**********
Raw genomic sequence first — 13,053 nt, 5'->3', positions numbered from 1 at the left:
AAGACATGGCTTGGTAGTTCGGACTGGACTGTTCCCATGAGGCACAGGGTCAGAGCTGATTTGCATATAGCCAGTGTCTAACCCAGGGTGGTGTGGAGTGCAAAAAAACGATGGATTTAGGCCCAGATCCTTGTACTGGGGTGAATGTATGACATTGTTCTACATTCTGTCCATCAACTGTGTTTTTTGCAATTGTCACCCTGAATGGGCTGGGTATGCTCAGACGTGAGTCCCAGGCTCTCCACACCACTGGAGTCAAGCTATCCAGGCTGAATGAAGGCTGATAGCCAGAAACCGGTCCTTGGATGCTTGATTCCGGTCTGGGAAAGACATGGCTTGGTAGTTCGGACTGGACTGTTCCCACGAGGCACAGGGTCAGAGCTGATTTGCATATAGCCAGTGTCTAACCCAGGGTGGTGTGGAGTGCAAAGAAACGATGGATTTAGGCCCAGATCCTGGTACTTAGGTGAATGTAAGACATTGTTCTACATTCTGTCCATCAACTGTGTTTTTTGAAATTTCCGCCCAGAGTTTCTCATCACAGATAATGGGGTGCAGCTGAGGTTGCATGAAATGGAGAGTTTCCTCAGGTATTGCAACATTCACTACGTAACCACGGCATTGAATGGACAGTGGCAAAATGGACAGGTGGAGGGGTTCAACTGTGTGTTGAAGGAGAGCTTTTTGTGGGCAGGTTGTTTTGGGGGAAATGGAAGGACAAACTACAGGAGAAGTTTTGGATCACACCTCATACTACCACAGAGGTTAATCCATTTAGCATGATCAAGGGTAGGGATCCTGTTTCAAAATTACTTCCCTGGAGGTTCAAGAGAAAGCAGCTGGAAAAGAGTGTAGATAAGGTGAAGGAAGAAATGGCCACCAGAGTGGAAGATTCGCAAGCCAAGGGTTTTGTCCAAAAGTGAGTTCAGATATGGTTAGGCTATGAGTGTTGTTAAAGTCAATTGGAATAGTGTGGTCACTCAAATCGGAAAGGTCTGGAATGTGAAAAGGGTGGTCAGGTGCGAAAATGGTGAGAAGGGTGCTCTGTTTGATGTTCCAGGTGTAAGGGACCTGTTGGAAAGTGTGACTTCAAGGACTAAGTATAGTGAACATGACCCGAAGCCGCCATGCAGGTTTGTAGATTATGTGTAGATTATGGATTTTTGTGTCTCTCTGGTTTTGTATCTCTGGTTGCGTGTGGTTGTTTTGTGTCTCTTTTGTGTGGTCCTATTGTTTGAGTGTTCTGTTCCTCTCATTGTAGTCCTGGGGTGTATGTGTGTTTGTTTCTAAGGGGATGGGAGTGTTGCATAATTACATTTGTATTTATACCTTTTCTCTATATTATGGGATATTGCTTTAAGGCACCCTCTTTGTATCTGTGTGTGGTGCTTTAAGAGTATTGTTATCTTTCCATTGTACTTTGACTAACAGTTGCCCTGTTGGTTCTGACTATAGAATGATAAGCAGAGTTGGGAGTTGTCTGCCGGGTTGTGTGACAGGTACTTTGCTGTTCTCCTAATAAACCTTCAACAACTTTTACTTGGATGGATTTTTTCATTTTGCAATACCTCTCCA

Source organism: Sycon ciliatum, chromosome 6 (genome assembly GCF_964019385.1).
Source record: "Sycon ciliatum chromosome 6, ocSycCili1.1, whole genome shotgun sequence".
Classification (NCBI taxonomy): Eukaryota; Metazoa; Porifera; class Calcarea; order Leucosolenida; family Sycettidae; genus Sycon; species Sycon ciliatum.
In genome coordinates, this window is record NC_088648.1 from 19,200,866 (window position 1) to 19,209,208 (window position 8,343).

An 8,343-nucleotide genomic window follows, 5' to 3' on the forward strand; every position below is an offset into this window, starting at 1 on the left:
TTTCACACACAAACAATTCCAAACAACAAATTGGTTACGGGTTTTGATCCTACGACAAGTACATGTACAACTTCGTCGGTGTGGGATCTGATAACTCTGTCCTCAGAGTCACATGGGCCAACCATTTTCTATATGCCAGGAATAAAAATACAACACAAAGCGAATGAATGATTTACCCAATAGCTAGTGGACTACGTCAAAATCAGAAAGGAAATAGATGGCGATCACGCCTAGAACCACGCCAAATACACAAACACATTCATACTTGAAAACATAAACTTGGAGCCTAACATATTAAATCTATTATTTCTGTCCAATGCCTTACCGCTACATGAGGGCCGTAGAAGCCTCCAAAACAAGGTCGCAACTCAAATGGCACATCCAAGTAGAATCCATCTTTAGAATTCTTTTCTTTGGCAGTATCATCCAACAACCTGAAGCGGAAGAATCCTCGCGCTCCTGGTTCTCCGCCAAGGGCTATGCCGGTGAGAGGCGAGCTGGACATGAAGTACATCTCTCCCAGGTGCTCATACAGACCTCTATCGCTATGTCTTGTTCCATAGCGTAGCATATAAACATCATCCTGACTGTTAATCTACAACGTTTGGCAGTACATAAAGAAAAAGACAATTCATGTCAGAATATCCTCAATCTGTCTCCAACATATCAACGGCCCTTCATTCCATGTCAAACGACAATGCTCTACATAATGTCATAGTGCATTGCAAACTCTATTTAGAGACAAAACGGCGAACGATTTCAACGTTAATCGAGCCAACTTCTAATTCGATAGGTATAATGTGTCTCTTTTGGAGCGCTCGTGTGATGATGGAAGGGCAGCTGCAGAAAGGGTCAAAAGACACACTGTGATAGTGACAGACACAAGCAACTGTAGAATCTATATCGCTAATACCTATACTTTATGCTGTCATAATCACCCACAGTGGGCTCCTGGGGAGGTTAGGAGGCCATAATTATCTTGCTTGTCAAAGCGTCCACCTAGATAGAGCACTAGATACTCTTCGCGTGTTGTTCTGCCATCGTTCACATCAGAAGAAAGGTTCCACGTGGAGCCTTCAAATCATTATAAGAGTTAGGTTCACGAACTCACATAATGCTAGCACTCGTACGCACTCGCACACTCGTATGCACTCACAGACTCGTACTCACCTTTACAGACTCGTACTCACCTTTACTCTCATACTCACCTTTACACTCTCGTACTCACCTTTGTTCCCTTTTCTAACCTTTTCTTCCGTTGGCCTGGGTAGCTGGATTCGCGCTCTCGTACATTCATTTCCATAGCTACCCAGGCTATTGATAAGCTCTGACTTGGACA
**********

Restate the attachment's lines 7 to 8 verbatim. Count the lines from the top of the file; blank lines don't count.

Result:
An 8,343-nucleotide genomic window follows, 5' to 3' on the forward strand; every position below is an offset into this window, starting at 1 on the left:
TTTCACACACAAACAATTCCAAACAACAAATTGGTTACGGGTTTTGATCCTACGACAAGTACATGTACAACTTCGTCGGTGTGGGATCTGATAACTCTGTCCTCAGAGTCACATGGGCCAACCATTTTCTATATGCCAGGAATAAAAATACAACACAAAGCGAATGAATGATTTACCCAATAGCTAGTGGACTACGTCAAAATCAGAAAGGAAATAGATGGCGATCACGCCTAGAACCACGCCAAATACACAAACACATTCATACTTGAAAACATAAACTTGGAGCCTAACATATTAAATCTATTATTTCTGTCCAATGCCTTACCGCTACATGAGGGCCGTAGAAGCCTCCAAAACAAGGTCGCAACTCAAATGGCACATCCAAGTAGAATCCATCTTTAGAATTCTTTTCTTTGGCAGTATCATCCAACAACCTGAAGCGGAAGAATCCTCGCGCTCCTGGTTCTCCGCCAAGGGCTATGCCGGTGAGAGGCGAGCTGGACATGAAGTACATCTCTCCCAGGTGCTCATACAGACCTCTATCGCTATGTCTTGTTCCATAGCGTAGCATATAAACATCATCCTGACTGTTAATCTACAACGTTTGGCAGTACATAAAGAAAAAGACAATTCATGTCAGAATATCCTCAATCTGTCTCCAACATATCAACGGCCCTTCATTCCATGTCAAACGACAATGCTCTACATAATGTCATAGTGCATTGCAAACTCTATTTAGAGACAAAACGGCGAACGATTTCAACGTTAATCGAGCCAACTTCTAATTCGATAGGTATAATGTGTCTCTTTTGGAGCGCTCGTGTGATGATGGAAGGGCAGCTGCAGAAAGGGTCAAAAGACACACTGTGATAGTGACAGACACAAGCAACTGTAGAATCTATATCGCTAATACCTATACTTTATGCTGTCATAATCACCCACAGTGGGCTCCTGGGGAGGTTAGGAGGCCATAATTATCTTGCTTGTCAAAGCGTCCACCTAGATAGAGCACTAGATACTCTTCGCGTGTTGTTCTGCCATCGTTCACATCAGAAGAAAGGTTCCACGTGGAGCCTTCAAATCATTATAAGAGTTAGGTTCACGAACTCACATAATGCTAGCACTCGTACGCACTCGCACACTCGTATGCACTCACAGACTCGTACTCACCTTTACAGACTCGTACTCACCTTTACTCTCATACTCACCTTTACACTCTCGTACTCACCTTTGTTCCCTTTTCTAACCTTTTCTTCCGTTGGCCTGGGTAGCTGGATTCGCGCTCTCGTACATTCATTTCCATAGCTACCCAGGCTATTGATAAGCTCTGACTTGGACA